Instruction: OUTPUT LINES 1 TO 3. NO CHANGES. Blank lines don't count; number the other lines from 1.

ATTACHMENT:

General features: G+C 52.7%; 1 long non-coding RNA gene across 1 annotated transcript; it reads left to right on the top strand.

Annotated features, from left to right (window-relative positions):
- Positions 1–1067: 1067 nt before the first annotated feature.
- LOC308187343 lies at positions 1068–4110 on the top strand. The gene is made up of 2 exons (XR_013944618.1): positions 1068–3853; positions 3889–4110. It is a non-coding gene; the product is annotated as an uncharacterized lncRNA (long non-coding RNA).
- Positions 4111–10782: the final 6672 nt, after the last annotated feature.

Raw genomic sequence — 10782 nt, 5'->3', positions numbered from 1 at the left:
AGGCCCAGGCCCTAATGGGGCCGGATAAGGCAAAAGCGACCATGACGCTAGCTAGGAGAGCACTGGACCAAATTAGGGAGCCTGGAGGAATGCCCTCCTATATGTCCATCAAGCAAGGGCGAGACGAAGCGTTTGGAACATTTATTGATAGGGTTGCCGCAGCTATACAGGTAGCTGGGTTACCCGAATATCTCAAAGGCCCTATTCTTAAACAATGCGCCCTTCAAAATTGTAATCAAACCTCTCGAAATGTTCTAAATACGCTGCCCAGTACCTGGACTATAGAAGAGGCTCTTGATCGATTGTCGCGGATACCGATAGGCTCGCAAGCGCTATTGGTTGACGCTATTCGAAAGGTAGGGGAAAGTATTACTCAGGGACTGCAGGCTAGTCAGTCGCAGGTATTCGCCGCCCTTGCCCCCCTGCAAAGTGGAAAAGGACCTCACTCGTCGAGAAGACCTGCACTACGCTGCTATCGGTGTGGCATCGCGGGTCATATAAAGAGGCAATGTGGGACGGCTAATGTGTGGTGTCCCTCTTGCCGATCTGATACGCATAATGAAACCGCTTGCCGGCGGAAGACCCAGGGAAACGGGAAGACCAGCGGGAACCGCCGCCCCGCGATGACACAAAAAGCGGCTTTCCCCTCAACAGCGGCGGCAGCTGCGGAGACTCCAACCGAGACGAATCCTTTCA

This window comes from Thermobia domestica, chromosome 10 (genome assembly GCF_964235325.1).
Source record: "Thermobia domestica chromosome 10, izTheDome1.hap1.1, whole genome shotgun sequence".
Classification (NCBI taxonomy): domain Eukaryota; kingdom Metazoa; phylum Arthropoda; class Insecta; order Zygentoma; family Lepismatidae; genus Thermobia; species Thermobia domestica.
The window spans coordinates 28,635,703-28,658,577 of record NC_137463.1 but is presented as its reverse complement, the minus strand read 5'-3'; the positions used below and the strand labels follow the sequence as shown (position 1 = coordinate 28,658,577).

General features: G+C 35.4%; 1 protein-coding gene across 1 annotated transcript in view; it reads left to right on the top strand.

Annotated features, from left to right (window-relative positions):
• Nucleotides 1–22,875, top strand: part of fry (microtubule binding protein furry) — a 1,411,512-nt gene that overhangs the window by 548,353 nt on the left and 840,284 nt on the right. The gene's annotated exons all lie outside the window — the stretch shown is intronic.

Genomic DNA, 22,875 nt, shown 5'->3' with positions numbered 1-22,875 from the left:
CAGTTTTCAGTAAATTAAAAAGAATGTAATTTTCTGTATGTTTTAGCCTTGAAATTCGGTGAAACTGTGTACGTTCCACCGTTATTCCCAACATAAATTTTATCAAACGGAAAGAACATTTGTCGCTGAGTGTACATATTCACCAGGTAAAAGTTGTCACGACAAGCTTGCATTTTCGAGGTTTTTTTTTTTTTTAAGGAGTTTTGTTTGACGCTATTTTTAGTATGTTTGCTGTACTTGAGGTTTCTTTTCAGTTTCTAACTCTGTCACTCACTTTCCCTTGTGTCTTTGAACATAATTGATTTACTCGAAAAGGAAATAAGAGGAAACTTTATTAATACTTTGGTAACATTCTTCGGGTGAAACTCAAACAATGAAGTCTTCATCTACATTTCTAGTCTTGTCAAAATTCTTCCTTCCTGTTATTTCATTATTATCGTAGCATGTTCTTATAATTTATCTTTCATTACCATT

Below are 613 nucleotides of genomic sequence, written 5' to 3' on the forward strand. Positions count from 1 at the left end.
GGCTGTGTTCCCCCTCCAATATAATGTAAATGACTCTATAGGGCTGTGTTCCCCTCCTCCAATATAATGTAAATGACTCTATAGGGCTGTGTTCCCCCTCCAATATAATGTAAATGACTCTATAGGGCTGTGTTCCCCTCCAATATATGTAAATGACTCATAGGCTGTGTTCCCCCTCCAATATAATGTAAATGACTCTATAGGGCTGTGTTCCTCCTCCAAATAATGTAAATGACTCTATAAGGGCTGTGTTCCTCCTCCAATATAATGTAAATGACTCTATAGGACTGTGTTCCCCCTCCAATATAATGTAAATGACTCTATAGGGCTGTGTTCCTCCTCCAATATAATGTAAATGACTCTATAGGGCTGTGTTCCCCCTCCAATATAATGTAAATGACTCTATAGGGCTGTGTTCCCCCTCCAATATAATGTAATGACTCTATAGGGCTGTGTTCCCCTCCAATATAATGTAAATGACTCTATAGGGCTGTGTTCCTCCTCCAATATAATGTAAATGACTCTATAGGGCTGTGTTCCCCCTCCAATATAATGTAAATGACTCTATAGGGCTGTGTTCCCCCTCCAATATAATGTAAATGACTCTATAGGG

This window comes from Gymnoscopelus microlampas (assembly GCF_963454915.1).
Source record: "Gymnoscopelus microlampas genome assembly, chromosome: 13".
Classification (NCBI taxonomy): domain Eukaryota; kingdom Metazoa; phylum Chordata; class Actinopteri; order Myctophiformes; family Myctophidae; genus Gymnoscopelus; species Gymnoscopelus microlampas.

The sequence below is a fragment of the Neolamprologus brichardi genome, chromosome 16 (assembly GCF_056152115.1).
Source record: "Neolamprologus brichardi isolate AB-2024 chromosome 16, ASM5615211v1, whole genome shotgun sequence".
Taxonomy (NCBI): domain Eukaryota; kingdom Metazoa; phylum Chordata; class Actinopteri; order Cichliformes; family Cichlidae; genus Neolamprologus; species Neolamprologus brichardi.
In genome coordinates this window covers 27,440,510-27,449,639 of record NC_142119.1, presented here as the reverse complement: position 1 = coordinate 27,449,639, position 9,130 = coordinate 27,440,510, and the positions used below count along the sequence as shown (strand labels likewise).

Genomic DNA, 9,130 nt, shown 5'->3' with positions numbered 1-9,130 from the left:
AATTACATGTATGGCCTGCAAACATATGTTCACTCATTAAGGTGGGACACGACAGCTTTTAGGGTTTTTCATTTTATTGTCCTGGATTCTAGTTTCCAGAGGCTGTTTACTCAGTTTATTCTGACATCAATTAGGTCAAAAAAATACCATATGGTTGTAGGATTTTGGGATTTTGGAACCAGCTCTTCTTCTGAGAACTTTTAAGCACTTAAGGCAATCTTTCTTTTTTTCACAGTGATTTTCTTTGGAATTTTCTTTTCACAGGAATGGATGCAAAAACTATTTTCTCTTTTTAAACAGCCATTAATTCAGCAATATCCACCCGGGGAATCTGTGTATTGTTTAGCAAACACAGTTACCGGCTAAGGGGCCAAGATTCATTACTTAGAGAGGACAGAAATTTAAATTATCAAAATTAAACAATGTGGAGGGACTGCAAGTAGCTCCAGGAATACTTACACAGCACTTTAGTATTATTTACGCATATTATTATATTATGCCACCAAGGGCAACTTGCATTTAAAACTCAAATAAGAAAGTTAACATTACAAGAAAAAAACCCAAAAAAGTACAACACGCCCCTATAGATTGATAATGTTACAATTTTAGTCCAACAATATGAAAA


General features: G+C 52.7%; 1 long non-coding RNA gene across 1 annotated transcript; it reads left to right on the top strand.

Annotated features, from left to right (window-relative positions):
- Positions 1–1067: 1067 nt before the first annotated feature.